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Eggs now come super-sized in the feel-good Yoshi's New Island

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Yoshi's New Island is the gateway drug to Nintendo's world of primary-colored, fluffy clouds-and-pipework platform games.

Ostensibly, it's a game for children; gentle, whimsical and kindly. Not that small people particularly need an experience that is more welcoming than the likes of Super Mario 3D Land. Such is the genius of Nintendo's much-copied design that anyone can play these games, and be charmed, within minutes.

But Nintendo, much in need of revenues, has pursued a strategy of offering a steady stream of Mario games on 3DS, like Mario and Luigi: Dream Team, and so it seeks ever-more fans from the lower end of the age range.

Yoshi's New Island, which launches on 3DS on March 14, is entirely familiar to anyone who has played a Yoshi game before, right back to Super Mario World 2: Yoshi's Island on SNES. An adorable Baby Mario is in need of help finding Baby Luigi and the Yoshis (a tribe of dinosaurs) are happy to stick him on their backs and venture forth into perilous platforms featuring clouds, jungles, lava, water ... you get the picture.

The last full Yoshi game, Yoshi's Island DS, added the quirk of multiple baby characters from the Nintendo pantheon. This game sticks to the main man, although there are plenty of Yoshis, distinguishable only by color, to lend a hand. They all do the same thing, which is to jump across platforms, sometimes using an especially forgiving double-jump trick that is the character's trademark. Yoshi can also stomp on enemies and eat them using its tongue. It can then lay an egg which is useful as a weapon.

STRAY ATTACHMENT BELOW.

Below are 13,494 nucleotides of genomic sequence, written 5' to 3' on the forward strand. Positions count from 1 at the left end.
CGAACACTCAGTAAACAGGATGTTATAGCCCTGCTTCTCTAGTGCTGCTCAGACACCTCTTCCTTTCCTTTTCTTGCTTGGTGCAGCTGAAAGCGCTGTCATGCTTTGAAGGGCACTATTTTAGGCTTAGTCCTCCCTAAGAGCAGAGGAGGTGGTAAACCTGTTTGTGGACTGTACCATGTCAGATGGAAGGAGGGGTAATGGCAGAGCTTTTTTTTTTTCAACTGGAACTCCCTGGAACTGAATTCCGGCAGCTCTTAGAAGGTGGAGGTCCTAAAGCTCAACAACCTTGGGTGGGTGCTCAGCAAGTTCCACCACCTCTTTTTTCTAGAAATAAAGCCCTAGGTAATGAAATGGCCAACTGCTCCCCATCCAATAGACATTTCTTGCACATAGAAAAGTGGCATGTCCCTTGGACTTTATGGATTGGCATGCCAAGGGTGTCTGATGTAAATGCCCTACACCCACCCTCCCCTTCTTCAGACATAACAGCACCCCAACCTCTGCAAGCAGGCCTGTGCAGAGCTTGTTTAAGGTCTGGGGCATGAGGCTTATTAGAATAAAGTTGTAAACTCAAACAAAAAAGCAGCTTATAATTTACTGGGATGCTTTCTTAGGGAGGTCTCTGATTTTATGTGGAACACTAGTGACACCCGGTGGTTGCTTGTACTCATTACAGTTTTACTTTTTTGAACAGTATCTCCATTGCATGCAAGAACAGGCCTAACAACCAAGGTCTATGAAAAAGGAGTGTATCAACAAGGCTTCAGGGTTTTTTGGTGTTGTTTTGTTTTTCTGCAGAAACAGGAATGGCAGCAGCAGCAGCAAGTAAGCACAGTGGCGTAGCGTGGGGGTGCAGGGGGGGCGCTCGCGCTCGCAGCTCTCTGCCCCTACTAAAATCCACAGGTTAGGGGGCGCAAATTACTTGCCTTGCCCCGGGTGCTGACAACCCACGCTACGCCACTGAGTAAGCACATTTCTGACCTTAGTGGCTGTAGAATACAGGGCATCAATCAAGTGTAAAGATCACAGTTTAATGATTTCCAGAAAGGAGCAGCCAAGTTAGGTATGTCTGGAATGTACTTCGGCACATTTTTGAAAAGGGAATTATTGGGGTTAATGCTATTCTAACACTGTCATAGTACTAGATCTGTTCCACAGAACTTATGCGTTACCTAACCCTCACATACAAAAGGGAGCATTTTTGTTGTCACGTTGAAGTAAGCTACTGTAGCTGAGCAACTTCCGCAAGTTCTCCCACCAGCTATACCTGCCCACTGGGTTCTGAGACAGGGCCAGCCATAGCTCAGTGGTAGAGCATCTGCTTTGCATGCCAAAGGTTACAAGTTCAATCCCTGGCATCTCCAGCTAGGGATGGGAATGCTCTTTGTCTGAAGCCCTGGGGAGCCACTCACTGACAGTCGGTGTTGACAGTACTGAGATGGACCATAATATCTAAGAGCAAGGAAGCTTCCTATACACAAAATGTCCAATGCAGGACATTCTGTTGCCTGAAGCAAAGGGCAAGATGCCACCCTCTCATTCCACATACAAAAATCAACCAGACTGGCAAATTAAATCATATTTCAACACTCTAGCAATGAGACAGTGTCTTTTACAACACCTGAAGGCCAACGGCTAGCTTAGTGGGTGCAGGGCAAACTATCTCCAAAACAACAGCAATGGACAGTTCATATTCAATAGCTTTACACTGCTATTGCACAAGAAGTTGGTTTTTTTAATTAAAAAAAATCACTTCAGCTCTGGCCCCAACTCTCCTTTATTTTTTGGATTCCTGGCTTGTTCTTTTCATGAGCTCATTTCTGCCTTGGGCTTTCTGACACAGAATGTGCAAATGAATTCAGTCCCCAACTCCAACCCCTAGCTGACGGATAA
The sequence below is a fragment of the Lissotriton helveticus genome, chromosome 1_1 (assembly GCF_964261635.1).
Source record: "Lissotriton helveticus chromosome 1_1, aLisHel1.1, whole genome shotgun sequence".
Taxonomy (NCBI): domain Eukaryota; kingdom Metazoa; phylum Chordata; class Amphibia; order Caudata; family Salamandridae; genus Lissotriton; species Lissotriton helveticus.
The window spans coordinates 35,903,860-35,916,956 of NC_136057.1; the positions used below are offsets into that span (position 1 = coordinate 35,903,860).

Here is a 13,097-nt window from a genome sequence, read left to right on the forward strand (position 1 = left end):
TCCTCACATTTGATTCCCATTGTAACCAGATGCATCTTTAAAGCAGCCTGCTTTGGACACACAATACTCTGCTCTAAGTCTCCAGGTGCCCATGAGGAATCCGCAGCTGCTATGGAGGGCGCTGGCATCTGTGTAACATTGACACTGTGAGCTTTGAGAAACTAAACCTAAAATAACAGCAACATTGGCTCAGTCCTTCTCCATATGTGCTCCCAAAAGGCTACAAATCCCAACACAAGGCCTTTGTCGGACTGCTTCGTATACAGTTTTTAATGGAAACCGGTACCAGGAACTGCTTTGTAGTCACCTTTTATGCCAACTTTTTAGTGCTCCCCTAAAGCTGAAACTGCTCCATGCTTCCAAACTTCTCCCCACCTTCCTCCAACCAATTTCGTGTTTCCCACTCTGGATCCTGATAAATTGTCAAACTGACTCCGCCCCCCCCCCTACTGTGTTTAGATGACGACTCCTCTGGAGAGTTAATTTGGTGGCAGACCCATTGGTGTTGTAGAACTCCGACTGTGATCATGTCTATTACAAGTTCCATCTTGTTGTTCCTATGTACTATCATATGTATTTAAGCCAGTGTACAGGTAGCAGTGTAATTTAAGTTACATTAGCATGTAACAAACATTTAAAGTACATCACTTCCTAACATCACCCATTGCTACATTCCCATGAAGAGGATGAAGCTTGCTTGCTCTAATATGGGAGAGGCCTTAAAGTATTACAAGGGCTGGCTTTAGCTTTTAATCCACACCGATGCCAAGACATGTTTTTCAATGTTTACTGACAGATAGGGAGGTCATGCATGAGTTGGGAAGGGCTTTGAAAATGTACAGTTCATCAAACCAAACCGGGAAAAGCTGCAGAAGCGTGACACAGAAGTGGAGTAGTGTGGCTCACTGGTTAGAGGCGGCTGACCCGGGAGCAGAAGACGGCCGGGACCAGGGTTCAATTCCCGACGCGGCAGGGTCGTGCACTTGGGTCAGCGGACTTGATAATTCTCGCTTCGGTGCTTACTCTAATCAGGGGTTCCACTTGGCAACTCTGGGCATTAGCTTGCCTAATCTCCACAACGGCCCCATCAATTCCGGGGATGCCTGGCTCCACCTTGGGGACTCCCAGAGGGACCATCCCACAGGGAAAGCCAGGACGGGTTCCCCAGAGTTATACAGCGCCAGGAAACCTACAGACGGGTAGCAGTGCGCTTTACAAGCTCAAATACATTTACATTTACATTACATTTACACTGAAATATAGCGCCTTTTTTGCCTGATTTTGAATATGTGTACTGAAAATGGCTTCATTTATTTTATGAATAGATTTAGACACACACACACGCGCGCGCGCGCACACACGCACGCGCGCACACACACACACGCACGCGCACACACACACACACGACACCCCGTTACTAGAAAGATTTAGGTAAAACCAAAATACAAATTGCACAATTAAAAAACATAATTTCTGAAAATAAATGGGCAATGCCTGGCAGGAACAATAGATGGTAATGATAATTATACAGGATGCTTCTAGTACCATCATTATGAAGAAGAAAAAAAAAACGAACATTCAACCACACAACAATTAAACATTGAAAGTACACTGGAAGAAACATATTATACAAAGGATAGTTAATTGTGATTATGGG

One enemy type gives the game its first new mechanic, which is very large eggs, called Mega Eggdozers. These can be launched in a variety of strategic directions laying waste to huge swathes of landscape, and picking up all those stars, flowers and other useful goodies that are strewn about the world. Directing the large egg correctly is important.

This being a Nintendo 3DS game, 3D backgrounds are also thrown in, many of which are painterly and delightful. Wrapped up with the upbeat soundtrack, Yoshi's New Island is aiming to be the sort of feel-good experience that can brighten up a gray day for even the bleakest soul.

The second innovation, if that is not too strong a word, is to have Yoshi transform into a variety of vehicles, like a mine-cart or a helicopter, and go off on little time challenges making use of tilt controls. Getting through these inside the clock is not difficult, but doing so while picking up the entire feast of bonuses and goodies is another matter.

It is often said that Nintendo is in the toy business. But, unlike most toy companies, it must make products that appeal to kids and to older, hardened players of Nintendo games. These are both demanding groups, and their desires are not always the same.

The standard Nintendo solution is to salt its games with challenges for completionists, and to ramp up the difficulty level in later stages. Certainly, a late level we played took the sort of persistence and practice that, while not beyond the average five-year-old, would take them — like me — a while to perfect.